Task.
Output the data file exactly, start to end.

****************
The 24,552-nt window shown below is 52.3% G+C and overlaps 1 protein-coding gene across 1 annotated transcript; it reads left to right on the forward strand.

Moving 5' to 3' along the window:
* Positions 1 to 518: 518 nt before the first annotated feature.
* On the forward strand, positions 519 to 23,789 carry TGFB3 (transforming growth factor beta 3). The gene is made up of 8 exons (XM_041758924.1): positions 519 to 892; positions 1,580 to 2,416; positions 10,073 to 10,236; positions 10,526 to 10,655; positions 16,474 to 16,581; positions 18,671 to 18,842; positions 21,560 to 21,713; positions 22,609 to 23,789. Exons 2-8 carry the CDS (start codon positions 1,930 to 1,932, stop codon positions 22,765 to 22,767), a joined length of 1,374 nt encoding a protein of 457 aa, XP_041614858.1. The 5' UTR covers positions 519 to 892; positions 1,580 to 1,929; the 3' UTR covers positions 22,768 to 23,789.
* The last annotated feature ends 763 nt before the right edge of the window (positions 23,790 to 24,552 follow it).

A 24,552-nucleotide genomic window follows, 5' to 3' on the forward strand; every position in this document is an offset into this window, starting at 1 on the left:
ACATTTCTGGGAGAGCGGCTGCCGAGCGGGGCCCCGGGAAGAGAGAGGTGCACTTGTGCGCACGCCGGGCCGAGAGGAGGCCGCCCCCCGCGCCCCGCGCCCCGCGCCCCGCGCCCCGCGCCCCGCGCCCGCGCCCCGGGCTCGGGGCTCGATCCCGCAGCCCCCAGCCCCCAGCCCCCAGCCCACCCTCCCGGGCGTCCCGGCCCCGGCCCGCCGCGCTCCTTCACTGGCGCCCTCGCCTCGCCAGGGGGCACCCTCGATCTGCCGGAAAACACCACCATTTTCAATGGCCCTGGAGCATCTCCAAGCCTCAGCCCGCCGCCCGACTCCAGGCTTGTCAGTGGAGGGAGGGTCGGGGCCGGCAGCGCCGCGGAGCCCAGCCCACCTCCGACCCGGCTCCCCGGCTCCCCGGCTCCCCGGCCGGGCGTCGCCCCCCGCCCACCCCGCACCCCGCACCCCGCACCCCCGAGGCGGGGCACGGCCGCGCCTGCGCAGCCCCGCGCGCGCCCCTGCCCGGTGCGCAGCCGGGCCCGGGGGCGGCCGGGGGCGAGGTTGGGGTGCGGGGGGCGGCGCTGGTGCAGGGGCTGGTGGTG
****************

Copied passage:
The 24,552-nt window shown below is 52.3% G+C and overlaps 1 protein-coding gene across 1 annotated transcript; it reads left to right on the forward strand.

Moving 5' to 3' along the window:
* Positions 1 to 518: 518 nt before the first annotated feature.
* On the forward strand, positions 519 to 23,789 carry TGFB3 (transforming growth factor beta 3). The gene is made up of 8 exons (XM_041758924.1): positions 519 to 892; positions 1,580 to 2,416; positions 10,073 to 10,236; positions 10,526 to 10,655; positions 16,474 to 16,581; positions 18,671 to 18,842; positions 21,560 to 21,713; positions 22,609 to 23,789. Exons 2-8 carry the CDS (start codon positions 1,930 to 1,932, stop codon positions 22,765 to 22,767), a joined length of 1,374 nt encoding a protein of 457 aa, XP_041614858.1. The 5' UTR covers positions 519 to 892; positions 1,580 to 1,929; the 3' UTR covers positions 22,768 to 23,789.
* The last annotated feature ends 763 nt before the right edge of the window (positions 23,790 to 24,552 follow it).

A 24,552-nucleotide genomic window follows, 5' to 3' on the forward strand; every position in this document is an offset into this window, starting at 1 on the left:
ACATTTCTGGGAGAGCGGCTGCCGAGCGGGGCCCCGGGAAGAGAGAGGTGCACTTGTGCGCACGCCGGGCCGAGAGGAGGCCGCCCCCCGCGCCCCGCGCCCCGCGCCCCGCGCCCCGCGCCCCGCGCCCGCGCCCCGGGCTCGGGGCTCGATCCCGCAGCCCCCAGCCCCCAGCCCCCAGCCCACCCTCCCGGGCGTCCCGGCCCCGGCCCGCCGCGCTCCTTCACTGGCGCCCTCGCCTCGCCAGGGGGCACCCTCGATCTGCCGGAAAACACCACCATTTTCAATGGCCCTGGAGCATCTCCAAGCCTCAGCCCGCCGCCCGACTCCAGGCTTGTCAGTGGAGGGAGGGTCGGGGCCGGCAGCGCCGCGGAGCCCAGCCCACCTCCGACCCGGCTCCCCGGCTCCCCGGCTCCCCGGCCGGGCGTCGCCCCCCGCCCACCCCGCACCCCGCACCCCGCACCCCCGAGGCGGGGCACGGCCGCGCCTGCGCAGCCCCGCGCGCGCCCCTGCCCGGTGCGCAGCCGGGCCCGGGGGCGGCCGGGGGCGAGGTTGGGGTGCGGGGGGCGGCGCTGGTGCAGGGGCTGGTGGTG